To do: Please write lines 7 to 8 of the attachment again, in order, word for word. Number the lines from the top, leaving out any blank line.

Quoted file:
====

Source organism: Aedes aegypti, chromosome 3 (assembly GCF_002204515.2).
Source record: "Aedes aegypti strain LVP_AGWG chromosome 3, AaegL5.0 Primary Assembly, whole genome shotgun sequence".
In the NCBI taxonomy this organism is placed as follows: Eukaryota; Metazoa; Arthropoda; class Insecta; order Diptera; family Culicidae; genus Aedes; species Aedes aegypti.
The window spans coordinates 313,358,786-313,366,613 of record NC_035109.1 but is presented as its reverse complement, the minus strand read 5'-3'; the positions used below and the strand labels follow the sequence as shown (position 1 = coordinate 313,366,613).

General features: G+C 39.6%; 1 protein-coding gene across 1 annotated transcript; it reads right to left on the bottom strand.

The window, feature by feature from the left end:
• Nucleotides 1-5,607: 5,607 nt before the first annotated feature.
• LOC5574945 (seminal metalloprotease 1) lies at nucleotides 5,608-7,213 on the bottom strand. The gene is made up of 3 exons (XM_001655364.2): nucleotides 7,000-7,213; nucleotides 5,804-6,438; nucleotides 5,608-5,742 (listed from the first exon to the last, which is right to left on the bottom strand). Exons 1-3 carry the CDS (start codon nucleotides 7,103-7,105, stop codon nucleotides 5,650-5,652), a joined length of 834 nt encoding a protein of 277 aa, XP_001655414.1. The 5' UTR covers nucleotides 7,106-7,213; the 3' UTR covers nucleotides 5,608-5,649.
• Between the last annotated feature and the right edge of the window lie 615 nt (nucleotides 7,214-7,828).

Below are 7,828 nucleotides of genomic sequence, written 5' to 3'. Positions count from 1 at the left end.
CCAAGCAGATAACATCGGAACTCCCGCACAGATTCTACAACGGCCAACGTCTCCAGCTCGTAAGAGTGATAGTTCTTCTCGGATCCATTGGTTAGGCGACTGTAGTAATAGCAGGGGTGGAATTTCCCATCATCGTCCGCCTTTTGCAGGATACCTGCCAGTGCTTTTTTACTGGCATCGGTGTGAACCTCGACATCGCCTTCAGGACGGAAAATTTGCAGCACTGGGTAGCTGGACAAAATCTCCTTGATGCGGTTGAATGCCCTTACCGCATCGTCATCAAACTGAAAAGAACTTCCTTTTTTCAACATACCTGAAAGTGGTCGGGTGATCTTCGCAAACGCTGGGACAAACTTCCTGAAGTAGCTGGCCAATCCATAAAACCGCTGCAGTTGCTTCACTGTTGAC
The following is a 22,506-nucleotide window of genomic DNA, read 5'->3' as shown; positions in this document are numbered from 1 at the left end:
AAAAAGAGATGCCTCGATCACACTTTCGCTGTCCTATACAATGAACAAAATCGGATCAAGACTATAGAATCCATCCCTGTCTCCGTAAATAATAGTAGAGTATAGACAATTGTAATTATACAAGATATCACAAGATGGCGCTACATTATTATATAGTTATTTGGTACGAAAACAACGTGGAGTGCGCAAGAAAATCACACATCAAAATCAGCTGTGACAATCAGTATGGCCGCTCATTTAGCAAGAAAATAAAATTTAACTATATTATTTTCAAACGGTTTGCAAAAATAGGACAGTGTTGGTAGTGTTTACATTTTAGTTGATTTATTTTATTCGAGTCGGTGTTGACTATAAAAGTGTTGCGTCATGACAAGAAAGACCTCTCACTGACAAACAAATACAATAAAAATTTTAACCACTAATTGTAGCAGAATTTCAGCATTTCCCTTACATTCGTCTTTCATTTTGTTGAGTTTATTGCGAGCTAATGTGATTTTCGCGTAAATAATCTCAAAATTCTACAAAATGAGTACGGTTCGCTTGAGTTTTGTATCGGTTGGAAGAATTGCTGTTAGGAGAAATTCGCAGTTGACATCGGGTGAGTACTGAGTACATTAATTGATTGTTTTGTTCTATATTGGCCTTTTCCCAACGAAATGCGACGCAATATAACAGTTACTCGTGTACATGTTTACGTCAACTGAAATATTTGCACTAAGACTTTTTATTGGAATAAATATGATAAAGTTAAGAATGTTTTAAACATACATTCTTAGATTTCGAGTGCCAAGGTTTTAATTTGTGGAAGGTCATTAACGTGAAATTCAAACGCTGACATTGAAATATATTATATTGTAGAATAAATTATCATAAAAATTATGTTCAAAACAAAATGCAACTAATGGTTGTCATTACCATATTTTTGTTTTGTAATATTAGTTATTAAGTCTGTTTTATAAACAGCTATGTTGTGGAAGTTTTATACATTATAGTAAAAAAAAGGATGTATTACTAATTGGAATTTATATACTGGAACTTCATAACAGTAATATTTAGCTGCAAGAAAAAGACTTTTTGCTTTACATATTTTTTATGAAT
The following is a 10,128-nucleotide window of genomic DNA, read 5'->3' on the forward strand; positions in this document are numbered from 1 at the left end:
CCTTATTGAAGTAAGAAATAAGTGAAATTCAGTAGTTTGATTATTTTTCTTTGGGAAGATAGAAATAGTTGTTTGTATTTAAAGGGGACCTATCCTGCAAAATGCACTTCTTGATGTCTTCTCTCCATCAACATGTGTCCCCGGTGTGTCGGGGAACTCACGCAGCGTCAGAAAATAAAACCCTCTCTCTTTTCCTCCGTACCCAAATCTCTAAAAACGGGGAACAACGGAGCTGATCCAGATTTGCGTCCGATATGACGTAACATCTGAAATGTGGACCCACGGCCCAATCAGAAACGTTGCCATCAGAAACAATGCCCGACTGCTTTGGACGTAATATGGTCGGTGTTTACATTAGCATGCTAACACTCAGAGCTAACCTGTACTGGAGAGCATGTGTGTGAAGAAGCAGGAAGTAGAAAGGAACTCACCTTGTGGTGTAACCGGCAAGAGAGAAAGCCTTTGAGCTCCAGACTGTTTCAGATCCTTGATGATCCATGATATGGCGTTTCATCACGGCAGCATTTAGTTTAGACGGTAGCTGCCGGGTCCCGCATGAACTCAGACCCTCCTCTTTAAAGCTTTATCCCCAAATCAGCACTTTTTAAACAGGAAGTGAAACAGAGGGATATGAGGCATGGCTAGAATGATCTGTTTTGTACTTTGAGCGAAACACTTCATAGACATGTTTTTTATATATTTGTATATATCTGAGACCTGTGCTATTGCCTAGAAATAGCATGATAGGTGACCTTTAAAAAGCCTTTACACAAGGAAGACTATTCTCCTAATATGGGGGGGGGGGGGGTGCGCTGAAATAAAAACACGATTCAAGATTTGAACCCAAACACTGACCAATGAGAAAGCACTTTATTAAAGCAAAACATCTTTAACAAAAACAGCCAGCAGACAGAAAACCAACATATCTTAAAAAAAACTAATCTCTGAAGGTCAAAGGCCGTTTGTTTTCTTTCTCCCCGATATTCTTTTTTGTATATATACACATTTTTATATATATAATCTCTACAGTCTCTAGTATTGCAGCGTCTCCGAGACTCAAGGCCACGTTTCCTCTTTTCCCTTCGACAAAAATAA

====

• Nucleotides 1-5,607: 5,607 nt before the first annotated feature.
• LOC5574945 (seminal metalloprotease 1) lies at nucleotides 5,608-7,213 on the bottom strand. The gene is made up of 3 exons (XM_001655364.2): nucleotides 7,000-7,213; nucleotides 5,804-6,438; nucleotides 5,608-5,742 (listed from the first exon to the last, which is right to left on the bottom strand). Exons 1-3 carry the CDS (start codon nucleotides 7,103-7,105, stop codon nucleotides 5,650-5,652), a joined length of 834 nt encoding a protein of 277 aa, XP_001655414.1. The 5' UTR covers nucleotides 7,106-7,213; the 3' UTR covers nucleotides 5,608-5,649.